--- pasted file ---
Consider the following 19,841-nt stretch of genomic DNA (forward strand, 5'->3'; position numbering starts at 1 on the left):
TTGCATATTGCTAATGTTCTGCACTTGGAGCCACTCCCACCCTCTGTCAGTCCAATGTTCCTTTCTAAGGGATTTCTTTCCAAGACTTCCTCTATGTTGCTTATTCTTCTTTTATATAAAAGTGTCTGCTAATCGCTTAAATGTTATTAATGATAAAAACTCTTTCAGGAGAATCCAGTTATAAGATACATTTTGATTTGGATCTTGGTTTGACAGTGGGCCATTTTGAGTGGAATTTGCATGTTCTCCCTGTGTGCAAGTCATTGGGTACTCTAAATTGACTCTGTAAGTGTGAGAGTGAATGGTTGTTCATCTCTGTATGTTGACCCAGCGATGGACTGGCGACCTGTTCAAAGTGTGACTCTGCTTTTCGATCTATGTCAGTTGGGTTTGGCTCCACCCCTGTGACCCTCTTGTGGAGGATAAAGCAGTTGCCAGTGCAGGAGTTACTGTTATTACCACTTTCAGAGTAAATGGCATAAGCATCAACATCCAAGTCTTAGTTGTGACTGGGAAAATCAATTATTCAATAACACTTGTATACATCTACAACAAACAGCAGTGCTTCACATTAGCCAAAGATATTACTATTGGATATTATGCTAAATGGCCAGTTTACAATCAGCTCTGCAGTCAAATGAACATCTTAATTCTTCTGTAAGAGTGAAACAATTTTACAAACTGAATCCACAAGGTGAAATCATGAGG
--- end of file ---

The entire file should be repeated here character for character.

Consider the following 19,841-nt stretch of genomic DNA (forward strand, 5'->3'; position numbering starts at 1 on the left):
TTGCATATTGCTAATGTTCTGCACTTGGAGCCACTCCCACCCTCTGTCAGTCCAATGTTCCTTTCTAAGGGATTTCTTTCCAAGACTTCCTCTATGTTGCTTATTCTTCTTTTATATAAAAGTGTCTGCTAATCGCTTAAATGTTATTAATGATAAAAACTCTTTCAGGAGAATCCAGTTATAAGATACATTTTGATTTGGATCTTGGTTTGACAGTGGGCCATTTTGAGTGGAATTTGCATGTTCTCCCTGTGTGCAAGTCATTGGGTACTCTAAATTGACTCTGTAAGTGTGAGAGTGAATGGTTGTTCATCTCTGTATGTTGACCCAGCGATGGACTGGCGACCTGTTCAAAGTGTGACTCTGCTTTTCGATCTATGTCAGTTGGGTTTGGCTCCACCCCTGTGACCCTCTTGTGGAGGATAAAGCAGTTGCCAGTGCAGGAGTTACTGTTATTACCACTTTCAGAGTAAATGGCATAAGCATCAACATCCAAGTCTTAGTTGTGACTGGGAAAATCAATTATTCAATAACACTTGTATACATCTACAACAAACAGCAGTGCTTCACATTAGCCAAAGATATTACTATTGGATATTATGCTAAATGGCCAGTTTACAATCAGCTCTGCAGTCAAATGAACATCTTAATTCTTCTGTAAGAGTGAAACAATTTTACAAACTGAATCCACAAGGTGAAATCATGAGG